Police Probe Manchester United Fans Protest After Officer Injured
An officer needed emergency medical care following the protest that resulted in the postponement of Manchester United’s Premier League match against Liverpool at Old Trafford.
On Sunday, fans descended on Old Trafford and took to the pitch in a show of support for United’s owners, the Glazer family of New York.
Hundreds of fans made their way into the stadium and chanted, “We want Glazers out!”
Outside the stadium, a large crowd had assembled, and there were clashes with police as they attempted to disperse the crowd, with items being thrown at officers and horses.
According to a Greater Manchester Police release, two officers were wounded, one of whom was “attacked with a bottle and sustained a serious slash wound to his face, requiring emergency medical treatment.”
The “reckless and dangerous” behaviour of supporters involved in violent actions, according to Assistant Chief Constable Russ Jackson, forced GMP to “remove officers from front-line policing and call in assistance from neighbouring units to keep the disorder from getting worse.”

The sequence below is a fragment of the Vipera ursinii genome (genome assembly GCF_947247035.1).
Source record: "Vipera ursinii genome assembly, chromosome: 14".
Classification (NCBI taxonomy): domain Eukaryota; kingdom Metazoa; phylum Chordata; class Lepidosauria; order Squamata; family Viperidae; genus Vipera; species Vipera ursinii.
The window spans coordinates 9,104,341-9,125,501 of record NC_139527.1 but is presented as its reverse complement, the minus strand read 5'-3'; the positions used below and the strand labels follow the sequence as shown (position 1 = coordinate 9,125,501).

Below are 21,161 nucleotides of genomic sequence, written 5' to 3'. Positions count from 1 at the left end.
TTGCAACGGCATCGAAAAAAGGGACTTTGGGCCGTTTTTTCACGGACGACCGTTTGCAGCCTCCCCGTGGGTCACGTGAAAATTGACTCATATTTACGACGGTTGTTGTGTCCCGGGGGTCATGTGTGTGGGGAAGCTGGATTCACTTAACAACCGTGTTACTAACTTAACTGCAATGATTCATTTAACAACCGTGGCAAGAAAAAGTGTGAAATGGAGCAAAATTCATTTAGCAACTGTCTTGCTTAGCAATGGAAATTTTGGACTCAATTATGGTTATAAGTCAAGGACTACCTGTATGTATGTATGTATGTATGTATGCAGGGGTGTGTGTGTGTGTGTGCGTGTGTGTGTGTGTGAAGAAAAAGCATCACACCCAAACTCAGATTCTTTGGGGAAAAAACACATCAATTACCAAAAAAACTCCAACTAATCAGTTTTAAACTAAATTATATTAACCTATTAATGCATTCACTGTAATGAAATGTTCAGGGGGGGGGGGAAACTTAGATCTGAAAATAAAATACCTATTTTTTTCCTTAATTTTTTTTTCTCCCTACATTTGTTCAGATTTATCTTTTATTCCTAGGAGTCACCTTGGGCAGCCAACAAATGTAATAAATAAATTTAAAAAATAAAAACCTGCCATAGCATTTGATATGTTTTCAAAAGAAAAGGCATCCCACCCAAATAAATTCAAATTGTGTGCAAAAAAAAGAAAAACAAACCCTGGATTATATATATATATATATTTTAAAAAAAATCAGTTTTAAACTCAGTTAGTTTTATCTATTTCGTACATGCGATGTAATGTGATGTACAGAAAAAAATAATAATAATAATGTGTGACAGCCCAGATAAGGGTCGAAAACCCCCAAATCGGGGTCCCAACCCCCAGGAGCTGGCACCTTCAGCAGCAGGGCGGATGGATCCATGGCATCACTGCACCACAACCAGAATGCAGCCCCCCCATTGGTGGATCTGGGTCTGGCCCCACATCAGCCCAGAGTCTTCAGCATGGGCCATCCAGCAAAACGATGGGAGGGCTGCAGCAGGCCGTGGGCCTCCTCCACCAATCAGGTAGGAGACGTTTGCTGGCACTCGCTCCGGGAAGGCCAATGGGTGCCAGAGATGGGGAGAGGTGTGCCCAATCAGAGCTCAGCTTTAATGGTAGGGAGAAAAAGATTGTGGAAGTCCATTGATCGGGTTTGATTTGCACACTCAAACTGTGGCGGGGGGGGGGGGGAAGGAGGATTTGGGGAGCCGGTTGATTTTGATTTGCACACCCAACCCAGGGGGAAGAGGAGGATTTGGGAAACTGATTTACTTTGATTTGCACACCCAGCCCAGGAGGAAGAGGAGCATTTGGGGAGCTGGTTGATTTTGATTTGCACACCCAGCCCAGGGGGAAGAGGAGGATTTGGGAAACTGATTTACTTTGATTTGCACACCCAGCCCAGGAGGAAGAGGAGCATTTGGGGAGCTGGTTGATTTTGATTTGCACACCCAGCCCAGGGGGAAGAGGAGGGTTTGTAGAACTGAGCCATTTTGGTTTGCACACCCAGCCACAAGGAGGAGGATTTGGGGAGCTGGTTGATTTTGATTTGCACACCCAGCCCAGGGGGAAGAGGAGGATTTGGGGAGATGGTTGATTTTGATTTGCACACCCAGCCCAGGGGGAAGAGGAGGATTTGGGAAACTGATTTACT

“Our fans are passionate about Manchester United, and we fully acknowledge the right to free speech and peaceful protest,” United said in a statement.
“However, we regret the disruption to the team and actions which put other fans, staff, and the police in danger.
“We thank the police for their support and will assist them in any subsequent investigations.”
Although the Premier League acknowledged the fans’ “strong feelings,” it denounced “all acts of aggression, criminal harm, and trespass,” especially in light of the Covid-19 violations.
If Manchester City had won the match on Sunday, they would have been crowned Premier League champions.
The Premier League went on to say that the “rearrangement of the fixture” will be announced, “in due course.”
United’s participation in the failed European Super League (ESL) project, which collapsed last month after a backlash from fans, clubs, governments, and governing bodies, has reignited resentment of the Glazers.
United and Liverpool were said to be two of the driving forces behind the initiative, which aimed to ensure top-level European football for 15 founding members every season without the need to qualify on the field.
Last month, United co-chairman Joel Glazer apologized to fans for joining the ESL in a rare public address.
“You made your opposition to the European Super League very clear, and we took notice. We made a mistake, and we want to prove that we can correct it,” he said.